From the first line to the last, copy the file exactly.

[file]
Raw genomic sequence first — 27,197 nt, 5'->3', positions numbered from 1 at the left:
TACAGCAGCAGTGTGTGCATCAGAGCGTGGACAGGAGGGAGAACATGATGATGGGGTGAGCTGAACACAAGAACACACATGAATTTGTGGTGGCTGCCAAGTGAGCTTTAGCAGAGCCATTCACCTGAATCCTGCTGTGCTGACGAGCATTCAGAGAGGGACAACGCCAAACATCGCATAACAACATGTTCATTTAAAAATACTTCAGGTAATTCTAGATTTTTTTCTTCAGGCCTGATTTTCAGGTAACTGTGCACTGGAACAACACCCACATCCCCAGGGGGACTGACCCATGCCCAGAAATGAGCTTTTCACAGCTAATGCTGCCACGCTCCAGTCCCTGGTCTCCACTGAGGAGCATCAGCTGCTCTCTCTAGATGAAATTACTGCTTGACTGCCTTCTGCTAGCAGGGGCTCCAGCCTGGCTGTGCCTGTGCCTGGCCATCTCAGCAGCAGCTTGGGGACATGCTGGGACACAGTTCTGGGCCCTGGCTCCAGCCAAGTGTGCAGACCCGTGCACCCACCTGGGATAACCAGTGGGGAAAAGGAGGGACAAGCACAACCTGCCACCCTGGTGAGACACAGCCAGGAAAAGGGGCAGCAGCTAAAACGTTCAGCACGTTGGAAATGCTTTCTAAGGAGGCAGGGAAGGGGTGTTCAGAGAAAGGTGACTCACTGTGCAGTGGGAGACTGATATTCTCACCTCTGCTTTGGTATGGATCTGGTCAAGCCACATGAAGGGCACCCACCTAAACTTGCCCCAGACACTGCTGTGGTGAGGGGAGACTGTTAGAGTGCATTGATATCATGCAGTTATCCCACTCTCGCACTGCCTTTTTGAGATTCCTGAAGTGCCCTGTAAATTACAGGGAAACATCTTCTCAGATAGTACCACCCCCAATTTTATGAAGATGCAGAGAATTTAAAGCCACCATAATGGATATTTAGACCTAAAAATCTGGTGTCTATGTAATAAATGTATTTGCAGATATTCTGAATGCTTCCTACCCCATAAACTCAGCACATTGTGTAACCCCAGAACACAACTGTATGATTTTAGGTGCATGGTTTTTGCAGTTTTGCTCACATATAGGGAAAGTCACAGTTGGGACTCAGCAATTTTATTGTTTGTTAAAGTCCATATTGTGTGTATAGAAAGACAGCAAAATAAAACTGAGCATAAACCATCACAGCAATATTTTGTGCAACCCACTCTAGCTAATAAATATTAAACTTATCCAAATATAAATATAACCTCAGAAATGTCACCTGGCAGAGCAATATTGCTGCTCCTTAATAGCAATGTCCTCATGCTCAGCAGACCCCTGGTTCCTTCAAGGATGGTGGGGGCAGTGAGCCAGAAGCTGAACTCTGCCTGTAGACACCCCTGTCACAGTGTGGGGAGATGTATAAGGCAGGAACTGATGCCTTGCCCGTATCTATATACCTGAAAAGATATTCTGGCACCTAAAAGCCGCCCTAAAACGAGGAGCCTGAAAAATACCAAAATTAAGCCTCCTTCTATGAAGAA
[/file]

Raw genomic sequence first — 27,197 nt, 5'->3', positions numbered from 1 at the left:
TACAGCAGCAGTGTGTGCATCAGAGCGTGGACAGGAGGGAGAACATGATGATGGGGTGAGCTGAACACAAGAACACACATGAATTTGTGGTGGCTGCCAAGTGAGCTTTAGCAGAGCCATTCACCTGAATCCTGCTGTGCTGACGAGCATTCAGAGAGGGACAACGCCAAACATCGCATAACAACATGTTCATTTAAAAATACTTCAGGTAATTCTAGATTTTTTTCTTCAGGCCTGATTTTCAGGTAACTGTGCACTGGAACAACACCCACATCCCCAGGGGGACTGACCCATGCCCAGAAATGAGCTTTTCACAGCTAATGCTGCCACGCTCCAGTCCCTGGTCTCCACTGAGGAGCATCAGCTGCTCTCTCTAGATGAAATTACTGCTTGACTGCCTTCTGCTAGCAGGGGCTCCAGCCTGGCTGTGCCTGTGCCTGGCCATCTCAGCAGCAGCTTGGGGACATGCTGGGACACAGTTCTGGGCCCTGGCTCCAGCCAAGTGTGCAGACCCGTGCACCCACCTGGGATAACCAGTGGGGAAAAGGAGGGACAAGCACAACCTGCCACCCTGGTGAGACACAGCCAGGAAAAGGGGCAGCAGCTAAAACGTTCAGCACGTTGGAAATGCTTTCTAAGGAGGCAGGGAAGGGGTGTTCAGAGAAAGGTGACTCACTGTGCAGTGGGAGACTGATATTCTCACCTCTGCTTTGGTATGGATCTGGTCAAGCCACATGAAGGGCACCCACCTAAACTTGCCCCAGACACTGCTGTGGTGAGGGGAGACTGTTAGAGTGCATTGATATCATGCAGTTATCCCACTCTCGCACTGCCTTTTTGAGATTCCTGAAGTGCCCTGTAAATTACAGGGAAACATCTTCTCAGATAGTACCACCCCCAATTTTATGAAGATGCAGAGAATTTAAAGCCACCATAATGGATATTTAGACCTAAAAATCTGGTGTCTATGTAATAAATGTATTTGCAGATATTCTGAATGCTTCCTACCCCATAAACTCAGCACATTGTGTAACCCCAGAACACAACTGTATGATTTTAGGTGCATGGTTTTTGCAGTTTTGCTCACATATAGGGAAAGTCACAGTTGGGACTCAGCAATTTTATTGTTTGTTAAAGTCCATATTGTGTGTATAGAAAGACAGCAAAATAAAACTGAGCATAAACCATCACAGCAATATTTTGTGCAACCCACTCTAGCTAATAAATATTAAACTTATCCAAATATAAATATAACCTCAGAAATGTCACCTGGCAGAGCAATATTGCTGCTCCTTAATAGCAATGTCCTCATGCTCAGCAGACCCCTGGTTCCTTCAAGGATGGTGGGGGCAGTGAGCCAGAAGCTGAACTCTGCCTGTAGACACCCCTGTCACAGTGTGGGGAGATGTATAAGGCAGGAACTGATGCCTTGCCCGTATCTATATACCTGAAAAGATATTCTGGCACCTAAAAGCCGCCCTAAAACGAGGAGCCTGAAAAATACCAAAATTAAGCCTCCTTCTATGAAGAA